ellsbury1. What to do with two leadoff hitters? I think most expect Jacoby Ellsbury to hit leadoff, and that certainly seems to be the safe bet. He’s been one of the best leadoff men in baseball — when healthy — over the last six seasons, and the Yankees just paid him a lot of money to come here and provide a spark. With the run producers that they’ve brought in — namely, Brian McCann and Carlos Beltran — Ellsbury could be the ideal table-setter. I don’t buy into the talk of him hitting third. That short experiment didn’t stick in Boston, and his best numbers have come when he hits first. Gardner was the Yankees’ leadoff hitter last season and did an admirable job, but aside from nearly identical career on-base percentages, Ellsbury’s numbers are better across the board. His batting average is 30 points higher, his slugging percentage and OPS are each nearly 60 points higher, and his success rate for stealing bases blows Gardner out of the water. So, we’ve established that Ellsbury is the more effective leadoff hitter, but then where do you put Gardner? There has been some discussion of him hitting second to give the Yankees two speedy leadoff types at the top of the order, but we all know how much Girardi loves to split up his lefties. Assuming that Jeter is healthy to start the year, you’d have to think that he’ll get the first crack at hitting second. He only played in 17 games last season, but the year before he hit .316 and led the AL in hits while batting mostly in the 2-hole. Dropping Gardner in the order will be an easier pill for Girardi to swallow than it would be to drop a first-ballot Hall of Famer. In my humble opinion, it’s much more likely — and logical — that Gardner ends up hitting eighth or ninth.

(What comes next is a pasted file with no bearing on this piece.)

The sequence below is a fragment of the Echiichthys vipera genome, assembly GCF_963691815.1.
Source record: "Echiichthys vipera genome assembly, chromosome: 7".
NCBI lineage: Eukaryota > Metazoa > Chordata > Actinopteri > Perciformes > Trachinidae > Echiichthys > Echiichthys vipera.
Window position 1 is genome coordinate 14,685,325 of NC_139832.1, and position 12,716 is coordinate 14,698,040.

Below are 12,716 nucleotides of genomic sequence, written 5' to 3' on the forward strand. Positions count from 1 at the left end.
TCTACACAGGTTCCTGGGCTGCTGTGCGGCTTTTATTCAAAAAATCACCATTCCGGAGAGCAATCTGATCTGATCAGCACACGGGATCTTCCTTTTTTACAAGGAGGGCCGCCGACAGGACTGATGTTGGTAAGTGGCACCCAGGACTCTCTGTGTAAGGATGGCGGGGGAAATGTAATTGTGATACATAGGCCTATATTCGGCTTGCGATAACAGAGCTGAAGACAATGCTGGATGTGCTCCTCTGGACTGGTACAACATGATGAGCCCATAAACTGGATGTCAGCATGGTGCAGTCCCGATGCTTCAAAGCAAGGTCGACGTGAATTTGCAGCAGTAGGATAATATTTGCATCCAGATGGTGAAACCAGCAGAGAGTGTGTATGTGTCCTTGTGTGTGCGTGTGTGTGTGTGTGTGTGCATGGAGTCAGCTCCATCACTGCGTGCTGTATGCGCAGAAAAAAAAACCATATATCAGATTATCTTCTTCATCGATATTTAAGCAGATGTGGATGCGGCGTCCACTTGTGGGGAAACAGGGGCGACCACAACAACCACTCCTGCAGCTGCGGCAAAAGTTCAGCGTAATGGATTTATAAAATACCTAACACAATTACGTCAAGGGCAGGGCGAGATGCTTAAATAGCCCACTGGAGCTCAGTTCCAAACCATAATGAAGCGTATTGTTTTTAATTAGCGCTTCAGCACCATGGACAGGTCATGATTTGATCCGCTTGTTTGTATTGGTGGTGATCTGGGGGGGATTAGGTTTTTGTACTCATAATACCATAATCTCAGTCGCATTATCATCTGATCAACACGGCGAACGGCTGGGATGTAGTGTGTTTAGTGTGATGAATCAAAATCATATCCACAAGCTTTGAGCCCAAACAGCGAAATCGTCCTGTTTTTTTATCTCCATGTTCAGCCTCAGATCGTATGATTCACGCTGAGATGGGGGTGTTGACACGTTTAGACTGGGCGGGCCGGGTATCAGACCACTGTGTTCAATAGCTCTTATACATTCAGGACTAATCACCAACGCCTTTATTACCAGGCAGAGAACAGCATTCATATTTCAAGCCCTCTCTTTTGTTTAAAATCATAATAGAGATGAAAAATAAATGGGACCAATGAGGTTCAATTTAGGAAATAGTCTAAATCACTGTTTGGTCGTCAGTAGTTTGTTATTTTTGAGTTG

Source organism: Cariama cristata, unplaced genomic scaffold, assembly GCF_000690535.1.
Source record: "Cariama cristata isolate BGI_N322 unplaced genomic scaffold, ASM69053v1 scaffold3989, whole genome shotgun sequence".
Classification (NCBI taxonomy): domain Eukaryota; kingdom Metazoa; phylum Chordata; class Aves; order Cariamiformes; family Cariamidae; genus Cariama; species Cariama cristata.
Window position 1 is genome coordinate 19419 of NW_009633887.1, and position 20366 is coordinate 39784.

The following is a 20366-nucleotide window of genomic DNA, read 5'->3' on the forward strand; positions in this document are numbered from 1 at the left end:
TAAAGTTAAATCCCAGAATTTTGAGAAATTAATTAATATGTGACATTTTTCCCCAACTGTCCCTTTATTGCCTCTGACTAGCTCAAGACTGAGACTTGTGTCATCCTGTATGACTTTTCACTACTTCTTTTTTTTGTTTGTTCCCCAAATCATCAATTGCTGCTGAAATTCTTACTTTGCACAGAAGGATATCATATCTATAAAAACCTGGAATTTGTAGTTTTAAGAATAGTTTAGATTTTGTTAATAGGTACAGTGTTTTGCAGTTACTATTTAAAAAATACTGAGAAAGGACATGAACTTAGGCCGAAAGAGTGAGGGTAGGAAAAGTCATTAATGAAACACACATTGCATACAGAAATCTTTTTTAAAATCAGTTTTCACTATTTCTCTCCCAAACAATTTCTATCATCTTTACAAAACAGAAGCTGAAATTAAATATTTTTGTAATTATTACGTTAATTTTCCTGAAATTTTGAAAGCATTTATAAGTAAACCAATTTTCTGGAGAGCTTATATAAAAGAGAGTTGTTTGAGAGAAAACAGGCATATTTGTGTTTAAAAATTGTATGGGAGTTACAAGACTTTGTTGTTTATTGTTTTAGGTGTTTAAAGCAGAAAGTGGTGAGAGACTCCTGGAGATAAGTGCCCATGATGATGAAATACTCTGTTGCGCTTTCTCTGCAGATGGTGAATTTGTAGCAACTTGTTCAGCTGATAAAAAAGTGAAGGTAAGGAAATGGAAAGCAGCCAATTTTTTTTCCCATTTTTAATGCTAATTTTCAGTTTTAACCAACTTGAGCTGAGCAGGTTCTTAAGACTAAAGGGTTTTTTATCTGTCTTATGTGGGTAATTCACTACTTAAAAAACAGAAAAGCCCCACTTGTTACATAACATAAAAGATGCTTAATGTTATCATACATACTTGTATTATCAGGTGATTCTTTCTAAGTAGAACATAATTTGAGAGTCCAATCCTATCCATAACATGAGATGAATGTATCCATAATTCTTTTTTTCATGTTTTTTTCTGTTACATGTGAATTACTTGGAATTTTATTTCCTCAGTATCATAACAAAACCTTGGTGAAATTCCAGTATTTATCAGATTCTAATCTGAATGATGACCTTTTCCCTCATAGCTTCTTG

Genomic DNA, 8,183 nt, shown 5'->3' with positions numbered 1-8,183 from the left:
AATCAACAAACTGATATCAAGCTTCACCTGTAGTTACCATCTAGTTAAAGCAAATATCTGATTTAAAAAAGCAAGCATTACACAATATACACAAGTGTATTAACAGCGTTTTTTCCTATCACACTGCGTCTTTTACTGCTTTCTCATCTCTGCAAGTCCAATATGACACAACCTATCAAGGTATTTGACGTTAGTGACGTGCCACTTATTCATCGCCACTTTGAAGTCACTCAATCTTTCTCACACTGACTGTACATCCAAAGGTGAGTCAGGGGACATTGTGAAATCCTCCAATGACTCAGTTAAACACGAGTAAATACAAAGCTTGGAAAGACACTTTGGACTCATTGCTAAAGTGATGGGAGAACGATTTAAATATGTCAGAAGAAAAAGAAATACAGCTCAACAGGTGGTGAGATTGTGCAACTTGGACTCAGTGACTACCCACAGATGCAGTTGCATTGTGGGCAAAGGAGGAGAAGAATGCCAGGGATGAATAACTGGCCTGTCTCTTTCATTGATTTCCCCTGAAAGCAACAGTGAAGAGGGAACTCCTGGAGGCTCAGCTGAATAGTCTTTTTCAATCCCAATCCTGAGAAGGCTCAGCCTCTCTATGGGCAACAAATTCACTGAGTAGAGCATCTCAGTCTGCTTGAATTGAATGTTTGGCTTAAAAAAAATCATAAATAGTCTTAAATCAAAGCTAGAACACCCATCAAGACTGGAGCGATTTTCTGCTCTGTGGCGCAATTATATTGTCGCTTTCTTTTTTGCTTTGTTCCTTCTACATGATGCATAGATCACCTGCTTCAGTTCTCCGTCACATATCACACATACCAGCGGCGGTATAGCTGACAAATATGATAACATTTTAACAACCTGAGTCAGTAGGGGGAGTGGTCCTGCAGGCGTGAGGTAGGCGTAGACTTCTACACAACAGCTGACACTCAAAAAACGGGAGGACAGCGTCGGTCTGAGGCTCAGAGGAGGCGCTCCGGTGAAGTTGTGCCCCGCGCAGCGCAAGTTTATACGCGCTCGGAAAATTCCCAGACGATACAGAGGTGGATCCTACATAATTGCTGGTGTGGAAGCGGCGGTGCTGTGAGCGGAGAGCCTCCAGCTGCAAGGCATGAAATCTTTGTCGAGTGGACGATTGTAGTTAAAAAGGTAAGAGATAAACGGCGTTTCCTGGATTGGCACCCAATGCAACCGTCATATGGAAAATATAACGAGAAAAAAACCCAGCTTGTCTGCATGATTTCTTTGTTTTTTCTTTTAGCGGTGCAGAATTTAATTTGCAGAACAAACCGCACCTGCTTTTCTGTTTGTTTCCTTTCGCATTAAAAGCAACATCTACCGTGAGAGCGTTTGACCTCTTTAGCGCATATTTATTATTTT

tex2. Who takes Cano’s spot in the 3-hole, and who follows? While the Yankees definitely look deeper and more versatile on offense, they’re not going to be able to equal the production that they got when Robinson Cano was hitting third. In many respects, he was the ideal 3-hole hitter, but he now resides in Seattle. Without his pretty left-handed swing, it’s pretty clear who will make up the middle of the Yankees’ order — Teixeira, McCann, Beltran and Alfonso Soriano — but how Girardi lines them up is very much up for debate. Cano was clearly the best hitter on the team last season, but you can’t say that about anyone on the current 2014 roster. None of the four that I named have numbers that standout above the rest, so we have to take a different approach. Teixeira and Beltran are each switch-hitters, while Soriano is a righty and McCann is a lefty, so no matter which order you put them in, they will naturally avoid any matchup problems late in games. If you look at the history for each player, there are two who have had notable success while hitting third — Tex and Beltran. In my opinion, it will be one of those guys who occupies the 3-hole on Opening Day. The last time that the Yankees won the World Series, it was Teixeira hitting third with a powerful righty in Alex Rodriguez hitting behind him. Soriano — another power right-handed bat — flourished as the cleanup hitter last year, reviving his career by slugging .525 with a .825 OPS and hitting 17 homers in 58 games with the Yanks. It could be tempting for Girardi to try to see if he can ignite both by putting them back in familiar spots. But there is one glaring fact that favors Beltran starting the season in the 3-hole. Teixeira is a notoriously slow starter — who also happens to be working his way back from a serious injury — while Beltran has made a habit of coming out of the gate hot in recent years. So, while part of me thinks that it makes a lot of sense to give Tex a shot at hitting third to get him going and offer him some protection, I tend to think that Beltran will get the first crack at it.